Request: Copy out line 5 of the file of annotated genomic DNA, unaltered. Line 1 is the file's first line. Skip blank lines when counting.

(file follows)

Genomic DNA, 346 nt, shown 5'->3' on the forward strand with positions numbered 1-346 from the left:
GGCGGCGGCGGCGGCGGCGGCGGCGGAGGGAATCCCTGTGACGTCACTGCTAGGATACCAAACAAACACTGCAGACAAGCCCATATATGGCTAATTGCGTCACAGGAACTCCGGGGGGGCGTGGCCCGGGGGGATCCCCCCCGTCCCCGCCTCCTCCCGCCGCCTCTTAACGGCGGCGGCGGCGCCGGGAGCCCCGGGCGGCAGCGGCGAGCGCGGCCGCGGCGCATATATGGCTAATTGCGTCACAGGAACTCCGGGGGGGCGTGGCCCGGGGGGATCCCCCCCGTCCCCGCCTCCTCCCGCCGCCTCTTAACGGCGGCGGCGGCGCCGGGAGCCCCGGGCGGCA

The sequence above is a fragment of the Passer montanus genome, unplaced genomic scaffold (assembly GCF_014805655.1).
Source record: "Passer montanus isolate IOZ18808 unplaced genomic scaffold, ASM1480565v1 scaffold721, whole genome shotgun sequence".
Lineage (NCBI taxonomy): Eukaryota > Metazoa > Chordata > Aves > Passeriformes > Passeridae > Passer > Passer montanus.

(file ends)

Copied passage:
Lineage (NCBI taxonomy): Eukaryota > Metazoa > Chordata > Aves > Passeriformes > Passeridae > Passer > Passer montanus.